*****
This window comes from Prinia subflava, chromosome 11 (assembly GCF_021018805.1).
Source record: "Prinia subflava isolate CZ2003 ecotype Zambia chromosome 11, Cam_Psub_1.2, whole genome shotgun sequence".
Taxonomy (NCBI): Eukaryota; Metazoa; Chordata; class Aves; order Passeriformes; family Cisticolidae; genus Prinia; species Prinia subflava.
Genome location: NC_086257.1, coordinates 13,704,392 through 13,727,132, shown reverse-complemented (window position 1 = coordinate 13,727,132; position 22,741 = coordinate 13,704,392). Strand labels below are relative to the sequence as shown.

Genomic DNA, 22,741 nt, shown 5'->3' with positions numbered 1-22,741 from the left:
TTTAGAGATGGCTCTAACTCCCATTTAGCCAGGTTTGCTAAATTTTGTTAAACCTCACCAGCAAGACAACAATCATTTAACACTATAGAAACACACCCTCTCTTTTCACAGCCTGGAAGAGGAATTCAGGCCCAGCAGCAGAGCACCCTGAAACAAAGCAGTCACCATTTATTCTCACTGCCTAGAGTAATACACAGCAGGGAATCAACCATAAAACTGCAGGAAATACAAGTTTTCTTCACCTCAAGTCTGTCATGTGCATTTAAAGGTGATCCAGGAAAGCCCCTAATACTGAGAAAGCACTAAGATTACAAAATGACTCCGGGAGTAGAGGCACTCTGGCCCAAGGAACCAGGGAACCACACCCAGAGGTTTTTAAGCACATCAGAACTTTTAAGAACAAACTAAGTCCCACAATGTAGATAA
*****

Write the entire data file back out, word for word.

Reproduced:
This window comes from Prinia subflava, chromosome 11 (assembly GCF_021018805.1).
Source record: "Prinia subflava isolate CZ2003 ecotype Zambia chromosome 11, Cam_Psub_1.2, whole genome shotgun sequence".
Taxonomy (NCBI): Eukaryota; Metazoa; Chordata; class Aves; order Passeriformes; family Cisticolidae; genus Prinia; species Prinia subflava.
Genome location: NC_086257.1, coordinates 13,704,392 through 13,727,132, shown reverse-complemented (window position 1 = coordinate 13,727,132; position 22,741 = coordinate 13,704,392). Strand labels below are relative to the sequence as shown.

Genomic DNA, 22,741 nt, shown 5'->3' with positions numbered 1-22,741 from the left:
TTTAGAGATGGCTCTAACTCCCATTTAGCCAGGTTTGCTAAATTTTGTTAAACCTCACCAGCAAGACAACAATCATTTAACACTATAGAAACACACCCTCTCTTTTCACAGCCTGGAAGAGGAATTCAGGCCCAGCAGCAGAGCACCCTGAAACAAAGCAGTCACCATTTATTCTCACTGCCTAGAGTAATACACAGCAGGGAATCAACCATAAAACTGCAGGAAATACAAGTTTTCTTCACCTCAAGTCTGTCATGTGCATTTAAAGGTGATCCAGGAAAGCCCCTAATACTGAGAAAGCACTAAGATTACAAAATGACTCCGGGAGTAGAGGCACTCTGGCCCAAGGAACCAGGGAACCACACCCAGAGGTTTTTAAGCACATCAGAACTTTTAAGAACAAACTAAGTCCCACAATGTAGATAA